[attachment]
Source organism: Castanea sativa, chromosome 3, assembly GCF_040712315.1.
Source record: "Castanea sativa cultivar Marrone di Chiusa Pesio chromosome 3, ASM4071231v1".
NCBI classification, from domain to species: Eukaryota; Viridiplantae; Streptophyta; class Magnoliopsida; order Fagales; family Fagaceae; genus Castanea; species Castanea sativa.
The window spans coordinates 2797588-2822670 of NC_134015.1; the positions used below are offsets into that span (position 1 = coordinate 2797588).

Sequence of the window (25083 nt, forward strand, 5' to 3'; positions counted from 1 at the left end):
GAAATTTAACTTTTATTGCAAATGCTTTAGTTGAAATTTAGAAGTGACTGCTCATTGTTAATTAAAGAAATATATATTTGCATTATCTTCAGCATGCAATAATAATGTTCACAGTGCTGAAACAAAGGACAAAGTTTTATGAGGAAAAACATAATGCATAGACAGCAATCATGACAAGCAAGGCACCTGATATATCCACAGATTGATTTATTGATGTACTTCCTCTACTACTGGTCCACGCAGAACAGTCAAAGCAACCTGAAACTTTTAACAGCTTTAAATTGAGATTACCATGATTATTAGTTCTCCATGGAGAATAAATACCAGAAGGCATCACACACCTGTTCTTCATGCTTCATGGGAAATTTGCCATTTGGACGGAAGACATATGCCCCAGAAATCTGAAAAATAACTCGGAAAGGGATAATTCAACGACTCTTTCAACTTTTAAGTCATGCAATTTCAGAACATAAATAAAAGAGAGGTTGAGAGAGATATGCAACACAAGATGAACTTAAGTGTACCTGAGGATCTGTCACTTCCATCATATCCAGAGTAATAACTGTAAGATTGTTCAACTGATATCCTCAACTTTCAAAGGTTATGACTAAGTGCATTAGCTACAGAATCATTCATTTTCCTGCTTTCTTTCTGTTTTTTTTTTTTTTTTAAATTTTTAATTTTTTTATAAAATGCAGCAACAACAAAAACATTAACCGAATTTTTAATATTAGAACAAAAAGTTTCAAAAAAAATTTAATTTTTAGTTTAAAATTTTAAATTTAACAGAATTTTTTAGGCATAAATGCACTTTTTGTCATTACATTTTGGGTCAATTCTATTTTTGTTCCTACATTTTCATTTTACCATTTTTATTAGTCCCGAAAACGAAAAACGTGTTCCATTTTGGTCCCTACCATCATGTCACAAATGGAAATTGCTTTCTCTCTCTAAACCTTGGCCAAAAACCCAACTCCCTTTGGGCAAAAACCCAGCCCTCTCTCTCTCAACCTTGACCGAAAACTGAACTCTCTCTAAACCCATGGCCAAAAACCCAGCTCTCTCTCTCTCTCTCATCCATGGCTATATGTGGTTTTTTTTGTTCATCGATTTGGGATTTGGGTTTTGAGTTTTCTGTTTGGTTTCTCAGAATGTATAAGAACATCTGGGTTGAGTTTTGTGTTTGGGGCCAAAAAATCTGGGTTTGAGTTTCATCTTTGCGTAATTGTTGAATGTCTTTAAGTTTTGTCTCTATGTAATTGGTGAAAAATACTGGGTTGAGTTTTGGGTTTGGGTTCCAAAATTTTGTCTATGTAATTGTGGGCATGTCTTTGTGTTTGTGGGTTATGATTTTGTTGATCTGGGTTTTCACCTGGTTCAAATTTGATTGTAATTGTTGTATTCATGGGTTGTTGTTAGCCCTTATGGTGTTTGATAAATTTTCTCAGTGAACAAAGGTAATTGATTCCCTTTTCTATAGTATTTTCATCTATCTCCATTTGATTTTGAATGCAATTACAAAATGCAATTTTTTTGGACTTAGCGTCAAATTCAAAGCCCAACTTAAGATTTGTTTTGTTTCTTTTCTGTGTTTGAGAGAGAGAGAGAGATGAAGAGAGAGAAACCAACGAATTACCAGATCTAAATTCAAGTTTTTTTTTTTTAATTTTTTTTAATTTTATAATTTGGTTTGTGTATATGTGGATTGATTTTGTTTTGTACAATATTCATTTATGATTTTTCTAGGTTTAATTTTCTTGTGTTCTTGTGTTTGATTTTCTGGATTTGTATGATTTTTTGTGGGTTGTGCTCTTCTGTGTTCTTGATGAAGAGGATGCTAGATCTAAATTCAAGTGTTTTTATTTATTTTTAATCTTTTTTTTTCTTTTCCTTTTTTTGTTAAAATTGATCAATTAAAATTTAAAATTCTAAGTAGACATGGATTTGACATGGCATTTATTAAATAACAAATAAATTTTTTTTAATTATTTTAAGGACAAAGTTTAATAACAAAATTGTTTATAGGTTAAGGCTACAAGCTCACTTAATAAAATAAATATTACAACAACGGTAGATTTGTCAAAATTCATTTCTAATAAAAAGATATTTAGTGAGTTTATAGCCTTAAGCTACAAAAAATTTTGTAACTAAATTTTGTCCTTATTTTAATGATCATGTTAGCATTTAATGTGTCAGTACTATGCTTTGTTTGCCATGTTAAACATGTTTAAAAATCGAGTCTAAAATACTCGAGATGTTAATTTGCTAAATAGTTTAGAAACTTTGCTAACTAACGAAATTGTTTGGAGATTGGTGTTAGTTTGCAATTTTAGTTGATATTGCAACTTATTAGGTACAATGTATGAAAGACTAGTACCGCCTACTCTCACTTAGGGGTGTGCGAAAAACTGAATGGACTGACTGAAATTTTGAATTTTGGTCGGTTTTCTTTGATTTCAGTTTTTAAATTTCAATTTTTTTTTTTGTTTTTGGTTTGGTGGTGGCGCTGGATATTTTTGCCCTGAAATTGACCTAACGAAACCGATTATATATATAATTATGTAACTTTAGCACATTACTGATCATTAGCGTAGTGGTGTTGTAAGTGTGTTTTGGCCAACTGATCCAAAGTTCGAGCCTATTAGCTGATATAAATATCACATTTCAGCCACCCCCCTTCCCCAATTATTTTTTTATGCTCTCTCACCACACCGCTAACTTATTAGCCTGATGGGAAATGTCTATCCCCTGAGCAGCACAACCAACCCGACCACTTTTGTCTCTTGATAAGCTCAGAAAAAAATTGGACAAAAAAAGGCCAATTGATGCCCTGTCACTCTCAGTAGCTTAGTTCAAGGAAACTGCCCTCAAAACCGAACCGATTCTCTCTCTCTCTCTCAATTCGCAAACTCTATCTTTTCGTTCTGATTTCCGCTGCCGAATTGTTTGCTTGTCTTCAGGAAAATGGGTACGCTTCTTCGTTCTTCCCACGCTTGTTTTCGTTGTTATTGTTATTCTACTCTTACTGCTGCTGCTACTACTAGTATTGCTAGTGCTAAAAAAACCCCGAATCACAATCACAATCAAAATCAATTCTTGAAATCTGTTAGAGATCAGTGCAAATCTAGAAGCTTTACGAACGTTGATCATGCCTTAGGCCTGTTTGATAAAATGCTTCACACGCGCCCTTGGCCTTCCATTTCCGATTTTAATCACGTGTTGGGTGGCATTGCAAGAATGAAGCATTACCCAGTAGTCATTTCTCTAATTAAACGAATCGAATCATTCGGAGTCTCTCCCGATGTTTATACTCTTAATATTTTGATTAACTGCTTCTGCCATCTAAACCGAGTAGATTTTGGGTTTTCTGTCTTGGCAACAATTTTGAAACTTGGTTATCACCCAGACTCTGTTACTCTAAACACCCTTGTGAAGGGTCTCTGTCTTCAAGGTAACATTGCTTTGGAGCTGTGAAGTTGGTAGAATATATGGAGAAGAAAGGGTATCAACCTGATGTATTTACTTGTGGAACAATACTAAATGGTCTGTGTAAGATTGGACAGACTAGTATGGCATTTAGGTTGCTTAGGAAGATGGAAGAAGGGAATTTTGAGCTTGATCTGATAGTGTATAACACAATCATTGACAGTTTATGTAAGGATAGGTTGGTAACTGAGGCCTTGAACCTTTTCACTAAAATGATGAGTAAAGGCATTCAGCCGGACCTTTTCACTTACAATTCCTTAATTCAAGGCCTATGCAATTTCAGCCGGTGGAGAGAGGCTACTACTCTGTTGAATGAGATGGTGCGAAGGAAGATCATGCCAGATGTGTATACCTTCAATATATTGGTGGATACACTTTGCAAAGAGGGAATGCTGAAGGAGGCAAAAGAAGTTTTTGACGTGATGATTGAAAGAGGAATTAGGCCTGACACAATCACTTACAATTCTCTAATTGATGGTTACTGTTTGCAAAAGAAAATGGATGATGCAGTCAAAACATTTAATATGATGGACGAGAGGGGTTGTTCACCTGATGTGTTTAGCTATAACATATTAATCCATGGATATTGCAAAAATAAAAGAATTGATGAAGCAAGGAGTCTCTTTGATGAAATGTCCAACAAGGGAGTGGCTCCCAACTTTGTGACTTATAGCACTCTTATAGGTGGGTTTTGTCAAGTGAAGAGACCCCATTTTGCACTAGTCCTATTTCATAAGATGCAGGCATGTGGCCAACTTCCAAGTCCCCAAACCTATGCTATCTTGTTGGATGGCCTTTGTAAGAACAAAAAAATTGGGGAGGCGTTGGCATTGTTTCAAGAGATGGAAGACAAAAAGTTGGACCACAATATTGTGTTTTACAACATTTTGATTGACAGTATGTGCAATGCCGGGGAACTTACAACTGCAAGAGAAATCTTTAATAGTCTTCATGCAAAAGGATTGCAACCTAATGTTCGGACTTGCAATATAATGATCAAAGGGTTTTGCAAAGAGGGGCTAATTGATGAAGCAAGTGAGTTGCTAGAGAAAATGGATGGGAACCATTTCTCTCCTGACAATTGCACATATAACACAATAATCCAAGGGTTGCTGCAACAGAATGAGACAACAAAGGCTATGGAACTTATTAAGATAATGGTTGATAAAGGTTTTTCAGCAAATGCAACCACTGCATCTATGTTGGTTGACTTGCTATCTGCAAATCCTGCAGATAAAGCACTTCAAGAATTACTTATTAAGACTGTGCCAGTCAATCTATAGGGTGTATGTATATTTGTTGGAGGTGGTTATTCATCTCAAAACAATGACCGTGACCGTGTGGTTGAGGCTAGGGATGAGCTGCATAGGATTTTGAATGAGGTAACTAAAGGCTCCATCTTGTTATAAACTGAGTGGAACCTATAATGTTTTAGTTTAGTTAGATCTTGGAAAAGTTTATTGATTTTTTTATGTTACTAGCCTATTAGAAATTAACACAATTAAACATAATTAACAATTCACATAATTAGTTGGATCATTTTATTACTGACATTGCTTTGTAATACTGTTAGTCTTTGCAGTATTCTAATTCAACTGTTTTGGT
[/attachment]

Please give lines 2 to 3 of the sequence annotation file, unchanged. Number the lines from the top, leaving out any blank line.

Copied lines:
Source record: "Castanea sativa cultivar Marrone di Chiusa Pesio chromosome 3, ASM4071231v1".
NCBI classification, from domain to species: Eukaryota; Viridiplantae; Streptophyta; class Magnoliopsida; order Fagales; family Fagaceae; genus Castanea; species Castanea sativa.